The article discusses the life and career of civil rights worker John L. LeFlore, with a particular focus on his work with the Mobile, Alabama branch of the National Association for the Advancement of Colored People (NAACP). It is suggested that although LeFlore held more conservative beliefs than younger civil rights leaders and black power activists who became prominent during the 1950s and 1960s, he played a significant role in the achievement of integrative equality in Alabama. Details on the roles of LeFlore's historical context and life experiences in his political beliefs and aspirations are presented. Topics discussed include the role of the middle class in the NAACP, the murder of black soldier Henry Williams, and labor relations.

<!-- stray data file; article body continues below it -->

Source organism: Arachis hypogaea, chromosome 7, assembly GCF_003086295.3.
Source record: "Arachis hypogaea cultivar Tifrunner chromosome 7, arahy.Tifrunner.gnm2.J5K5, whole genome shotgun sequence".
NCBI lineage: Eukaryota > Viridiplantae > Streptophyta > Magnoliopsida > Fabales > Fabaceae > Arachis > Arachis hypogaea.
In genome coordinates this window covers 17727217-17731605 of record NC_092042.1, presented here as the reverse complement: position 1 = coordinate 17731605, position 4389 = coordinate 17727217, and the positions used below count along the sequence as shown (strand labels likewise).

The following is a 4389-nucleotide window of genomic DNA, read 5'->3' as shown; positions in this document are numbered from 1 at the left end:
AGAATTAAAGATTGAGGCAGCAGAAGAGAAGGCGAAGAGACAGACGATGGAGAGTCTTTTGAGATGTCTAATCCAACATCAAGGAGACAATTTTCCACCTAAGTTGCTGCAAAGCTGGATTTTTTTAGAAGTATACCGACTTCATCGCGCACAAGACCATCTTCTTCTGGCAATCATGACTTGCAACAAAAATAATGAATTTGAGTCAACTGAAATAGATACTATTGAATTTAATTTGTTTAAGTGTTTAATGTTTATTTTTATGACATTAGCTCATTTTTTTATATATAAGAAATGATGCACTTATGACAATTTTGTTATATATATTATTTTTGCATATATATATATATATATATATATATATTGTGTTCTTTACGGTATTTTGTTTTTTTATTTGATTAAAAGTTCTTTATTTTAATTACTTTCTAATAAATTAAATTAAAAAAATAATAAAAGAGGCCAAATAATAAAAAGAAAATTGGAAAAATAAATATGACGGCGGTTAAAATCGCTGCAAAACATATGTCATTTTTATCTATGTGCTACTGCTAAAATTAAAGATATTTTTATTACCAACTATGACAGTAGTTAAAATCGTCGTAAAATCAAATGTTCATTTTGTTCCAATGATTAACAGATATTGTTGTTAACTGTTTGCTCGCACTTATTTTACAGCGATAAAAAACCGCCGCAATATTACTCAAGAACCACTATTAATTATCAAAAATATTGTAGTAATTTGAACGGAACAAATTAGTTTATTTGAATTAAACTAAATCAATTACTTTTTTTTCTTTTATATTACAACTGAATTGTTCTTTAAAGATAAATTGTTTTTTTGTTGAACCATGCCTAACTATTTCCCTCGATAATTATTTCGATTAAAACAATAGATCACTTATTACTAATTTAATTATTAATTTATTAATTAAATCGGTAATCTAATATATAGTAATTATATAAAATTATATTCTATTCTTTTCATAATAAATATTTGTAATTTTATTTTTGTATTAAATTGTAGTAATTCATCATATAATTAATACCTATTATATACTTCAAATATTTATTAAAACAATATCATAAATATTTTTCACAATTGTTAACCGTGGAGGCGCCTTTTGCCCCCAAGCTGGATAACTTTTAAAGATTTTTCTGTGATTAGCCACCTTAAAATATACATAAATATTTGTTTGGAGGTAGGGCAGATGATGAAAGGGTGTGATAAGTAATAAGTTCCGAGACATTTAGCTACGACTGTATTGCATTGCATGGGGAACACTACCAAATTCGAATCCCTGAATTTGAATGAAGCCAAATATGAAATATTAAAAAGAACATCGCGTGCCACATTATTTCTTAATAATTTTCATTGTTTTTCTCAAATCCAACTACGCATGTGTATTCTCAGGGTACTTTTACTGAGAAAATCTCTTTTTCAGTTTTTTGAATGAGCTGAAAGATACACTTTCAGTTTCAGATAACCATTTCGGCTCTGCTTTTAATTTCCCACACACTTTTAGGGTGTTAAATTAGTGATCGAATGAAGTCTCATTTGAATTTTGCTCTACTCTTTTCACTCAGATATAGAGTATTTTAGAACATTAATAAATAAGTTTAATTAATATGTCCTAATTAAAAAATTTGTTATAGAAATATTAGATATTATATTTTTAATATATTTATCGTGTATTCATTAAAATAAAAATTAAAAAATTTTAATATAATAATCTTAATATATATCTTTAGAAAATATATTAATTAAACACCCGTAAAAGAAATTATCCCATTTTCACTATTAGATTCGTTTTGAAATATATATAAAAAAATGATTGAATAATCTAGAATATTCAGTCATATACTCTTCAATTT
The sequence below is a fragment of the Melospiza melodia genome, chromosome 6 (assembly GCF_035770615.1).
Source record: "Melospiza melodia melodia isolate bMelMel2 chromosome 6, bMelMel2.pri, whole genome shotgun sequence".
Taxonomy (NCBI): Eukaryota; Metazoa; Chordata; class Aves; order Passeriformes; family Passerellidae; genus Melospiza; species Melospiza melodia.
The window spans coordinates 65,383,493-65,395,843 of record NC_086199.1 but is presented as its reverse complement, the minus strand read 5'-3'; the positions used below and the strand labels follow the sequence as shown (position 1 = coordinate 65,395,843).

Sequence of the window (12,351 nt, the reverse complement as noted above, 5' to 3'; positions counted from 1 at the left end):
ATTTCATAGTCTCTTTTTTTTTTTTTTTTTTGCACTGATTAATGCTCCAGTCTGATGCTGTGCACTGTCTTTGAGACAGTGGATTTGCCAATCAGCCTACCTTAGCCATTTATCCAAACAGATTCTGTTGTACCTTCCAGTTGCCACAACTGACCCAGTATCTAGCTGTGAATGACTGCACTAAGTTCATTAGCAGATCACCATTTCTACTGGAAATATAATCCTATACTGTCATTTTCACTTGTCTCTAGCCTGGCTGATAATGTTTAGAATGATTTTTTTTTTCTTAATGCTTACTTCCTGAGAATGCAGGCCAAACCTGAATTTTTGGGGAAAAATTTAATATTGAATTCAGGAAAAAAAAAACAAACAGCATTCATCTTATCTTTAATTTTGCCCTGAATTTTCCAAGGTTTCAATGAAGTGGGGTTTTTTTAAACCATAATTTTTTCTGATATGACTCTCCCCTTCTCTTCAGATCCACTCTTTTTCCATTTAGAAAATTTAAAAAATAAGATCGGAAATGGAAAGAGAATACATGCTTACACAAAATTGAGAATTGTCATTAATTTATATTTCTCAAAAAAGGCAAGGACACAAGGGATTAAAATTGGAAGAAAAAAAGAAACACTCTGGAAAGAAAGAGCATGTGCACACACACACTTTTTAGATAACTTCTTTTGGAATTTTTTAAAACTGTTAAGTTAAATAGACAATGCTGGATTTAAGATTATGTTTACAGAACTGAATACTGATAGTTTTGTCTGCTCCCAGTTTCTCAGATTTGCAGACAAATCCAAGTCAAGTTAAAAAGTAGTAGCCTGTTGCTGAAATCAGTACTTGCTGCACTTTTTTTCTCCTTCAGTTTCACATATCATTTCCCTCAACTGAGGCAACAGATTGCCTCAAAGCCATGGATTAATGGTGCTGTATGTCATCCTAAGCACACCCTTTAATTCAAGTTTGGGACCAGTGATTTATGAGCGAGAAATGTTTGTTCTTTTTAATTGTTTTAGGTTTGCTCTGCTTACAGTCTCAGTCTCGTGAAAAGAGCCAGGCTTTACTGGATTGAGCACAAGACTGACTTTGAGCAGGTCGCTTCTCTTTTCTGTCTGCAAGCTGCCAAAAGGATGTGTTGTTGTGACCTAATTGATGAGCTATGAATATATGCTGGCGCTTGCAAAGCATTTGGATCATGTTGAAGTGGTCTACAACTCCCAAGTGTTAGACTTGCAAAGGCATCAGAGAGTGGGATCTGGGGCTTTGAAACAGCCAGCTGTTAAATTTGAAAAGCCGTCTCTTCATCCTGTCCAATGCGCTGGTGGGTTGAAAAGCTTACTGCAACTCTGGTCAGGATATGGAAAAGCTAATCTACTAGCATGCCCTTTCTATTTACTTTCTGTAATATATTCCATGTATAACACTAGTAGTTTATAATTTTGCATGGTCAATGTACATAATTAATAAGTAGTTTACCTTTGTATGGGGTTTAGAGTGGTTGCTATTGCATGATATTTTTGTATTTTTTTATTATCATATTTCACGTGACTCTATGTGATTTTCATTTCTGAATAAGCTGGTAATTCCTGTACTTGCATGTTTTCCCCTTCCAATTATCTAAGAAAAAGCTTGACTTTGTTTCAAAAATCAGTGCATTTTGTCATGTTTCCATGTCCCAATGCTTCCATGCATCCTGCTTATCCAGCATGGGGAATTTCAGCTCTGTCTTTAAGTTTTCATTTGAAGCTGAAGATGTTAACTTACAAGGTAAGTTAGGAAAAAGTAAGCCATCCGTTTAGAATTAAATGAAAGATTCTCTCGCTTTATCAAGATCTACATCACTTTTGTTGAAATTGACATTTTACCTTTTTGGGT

|Publication status||Published - Jul 2013|